Surgical Trends in Breast Cancer in Turkey: An Increase in Breast-Conserving Surgery


Cakmak G. K. , Emiroglu S., Sezer A., CANTÜRK N. Z. , YENİAY L., KURU B., et al.

JOURNAL OF GLOBAL ONCOLOGY, cilt.6, ss.285-292, 2020 (ESCI İndekslerine Giren Dergi) identifier identifier identifier

  • Cilt numarası: 6
  • Basım Tarihi: 2020
  • Doi Numarası: 10.1200/jgo.19.00275
  • Dergi Adı: JOURNAL OF GLOBAL ONCOLOGY
  • Sayfa Sayısı: ss.285-292

Özet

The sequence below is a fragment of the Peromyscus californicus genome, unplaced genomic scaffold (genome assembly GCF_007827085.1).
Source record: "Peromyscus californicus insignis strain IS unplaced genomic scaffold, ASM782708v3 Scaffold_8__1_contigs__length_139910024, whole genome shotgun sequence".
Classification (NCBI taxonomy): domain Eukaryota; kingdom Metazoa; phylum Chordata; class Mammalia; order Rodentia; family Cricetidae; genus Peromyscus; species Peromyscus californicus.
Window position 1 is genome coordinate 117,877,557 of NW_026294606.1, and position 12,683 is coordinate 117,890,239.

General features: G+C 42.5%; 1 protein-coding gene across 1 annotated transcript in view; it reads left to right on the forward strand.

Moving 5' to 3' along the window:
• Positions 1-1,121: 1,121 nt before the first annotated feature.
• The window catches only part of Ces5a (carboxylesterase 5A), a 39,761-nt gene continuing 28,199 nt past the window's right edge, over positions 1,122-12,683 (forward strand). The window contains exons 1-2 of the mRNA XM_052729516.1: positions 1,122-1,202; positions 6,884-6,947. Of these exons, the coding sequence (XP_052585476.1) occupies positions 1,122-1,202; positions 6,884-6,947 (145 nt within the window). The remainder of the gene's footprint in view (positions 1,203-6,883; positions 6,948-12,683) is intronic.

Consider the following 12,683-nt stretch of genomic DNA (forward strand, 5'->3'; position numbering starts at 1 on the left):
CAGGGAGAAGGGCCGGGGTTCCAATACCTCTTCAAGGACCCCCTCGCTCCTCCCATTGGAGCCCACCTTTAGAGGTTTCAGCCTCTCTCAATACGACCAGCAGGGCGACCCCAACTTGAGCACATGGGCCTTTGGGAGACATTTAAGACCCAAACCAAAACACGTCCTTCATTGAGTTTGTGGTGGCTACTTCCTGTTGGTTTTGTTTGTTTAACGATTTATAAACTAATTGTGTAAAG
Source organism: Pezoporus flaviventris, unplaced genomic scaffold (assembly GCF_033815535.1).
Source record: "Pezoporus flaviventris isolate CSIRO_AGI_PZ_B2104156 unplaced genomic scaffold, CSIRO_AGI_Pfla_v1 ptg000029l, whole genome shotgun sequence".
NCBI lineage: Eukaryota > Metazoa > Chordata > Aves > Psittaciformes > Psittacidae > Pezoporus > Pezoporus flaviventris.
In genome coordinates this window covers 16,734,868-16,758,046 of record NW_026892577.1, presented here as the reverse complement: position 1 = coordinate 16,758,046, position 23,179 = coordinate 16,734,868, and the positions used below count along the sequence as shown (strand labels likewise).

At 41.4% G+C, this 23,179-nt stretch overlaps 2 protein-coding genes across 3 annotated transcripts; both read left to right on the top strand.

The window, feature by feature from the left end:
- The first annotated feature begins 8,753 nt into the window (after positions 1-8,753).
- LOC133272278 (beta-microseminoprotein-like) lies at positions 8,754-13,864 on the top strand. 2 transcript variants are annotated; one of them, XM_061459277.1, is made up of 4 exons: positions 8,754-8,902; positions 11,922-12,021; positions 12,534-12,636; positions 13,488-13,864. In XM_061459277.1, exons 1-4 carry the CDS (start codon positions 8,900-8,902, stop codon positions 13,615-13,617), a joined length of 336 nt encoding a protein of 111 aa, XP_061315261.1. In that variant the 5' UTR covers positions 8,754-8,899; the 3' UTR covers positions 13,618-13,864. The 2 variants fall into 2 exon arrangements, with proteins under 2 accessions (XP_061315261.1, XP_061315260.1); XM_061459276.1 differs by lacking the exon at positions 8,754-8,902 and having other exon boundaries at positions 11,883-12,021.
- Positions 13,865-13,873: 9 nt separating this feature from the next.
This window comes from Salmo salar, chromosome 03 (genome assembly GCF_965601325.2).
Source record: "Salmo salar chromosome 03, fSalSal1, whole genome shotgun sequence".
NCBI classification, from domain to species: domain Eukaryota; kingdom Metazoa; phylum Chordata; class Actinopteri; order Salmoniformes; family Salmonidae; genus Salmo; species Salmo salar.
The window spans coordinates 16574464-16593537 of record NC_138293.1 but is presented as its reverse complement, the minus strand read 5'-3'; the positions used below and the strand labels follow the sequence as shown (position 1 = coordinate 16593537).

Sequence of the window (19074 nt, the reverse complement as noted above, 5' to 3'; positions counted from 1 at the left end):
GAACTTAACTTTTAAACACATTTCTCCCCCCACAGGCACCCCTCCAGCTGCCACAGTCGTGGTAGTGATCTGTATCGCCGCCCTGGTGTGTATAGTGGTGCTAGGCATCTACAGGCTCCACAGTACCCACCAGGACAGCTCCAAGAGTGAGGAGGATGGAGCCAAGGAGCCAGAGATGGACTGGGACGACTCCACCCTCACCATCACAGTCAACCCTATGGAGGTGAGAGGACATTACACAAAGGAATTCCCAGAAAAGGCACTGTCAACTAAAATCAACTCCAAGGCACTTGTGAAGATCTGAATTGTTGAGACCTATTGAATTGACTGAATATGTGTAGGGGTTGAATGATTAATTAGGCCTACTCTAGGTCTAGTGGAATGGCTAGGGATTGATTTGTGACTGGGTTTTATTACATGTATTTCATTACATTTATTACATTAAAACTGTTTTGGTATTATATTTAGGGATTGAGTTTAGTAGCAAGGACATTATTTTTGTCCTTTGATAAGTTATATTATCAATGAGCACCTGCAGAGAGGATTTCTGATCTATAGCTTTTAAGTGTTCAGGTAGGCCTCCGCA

PURPOSEBreast cancer is the most frequent cancer in women, and there is a great variability in surgical practice for treating that cancer in different countries. The aims of this study were to analyze the effect of guidelines from the Turkish Federation of Breast Diseases Societies on academic institutions that have breast centers and to evaluate surgical practice in Turkey in 2018.PATIENTS AND METHODSBetween January and March 2019, a survey was sent to breast surgeons who were working in breast centers in academic institutions. The sampling frame included 24 academic institutions with breast centers in 18 cities in Turkey to evaluate interdisciplinary differences among breast centers and seven regions in Turkey regarding patients' choices, surgical approaches, and academic institutions.RESULTSAll surgeons responded to the survey, and all 4,381 patients were included. Most of the surgeons (73.9%) were working in a breast center. Multidisciplinary tumor boards were performed in 87% of the breast centers. The average time between clinical evaluation and initiation of treatment was 29 days; the longest time was in Southeast Anatolia (66 days). Only 6% of patients had ductal carcinoma in situ. Sentinel lymph node biopsy was available in every region across the country and was performed in 64.5% of the patients. In 2018, the overall breast-conserving surgery rate was 57.3% in Turkey, and it varied from 72.2% in the Black Sea region to 33.5% in Central Anatolia (P < .001). Oncoplastic breast surgery options were available at all breast centers. However, 25% of the breast centers from the Black Sea region and half the breast centers from Eastern Anatolia and the Mediterranean region did not perform this type of surgery.CONCLUSIONIncreasing rates of nonpalpable breast cancer and decreasing rates of locoregional recurrences favored breast-conserving surgery, especially in developed countries. Guidelines from the Turkish Federation of Breast Diseases Societies resulted in more comprehensive breast centers and improved breast health in Turkey.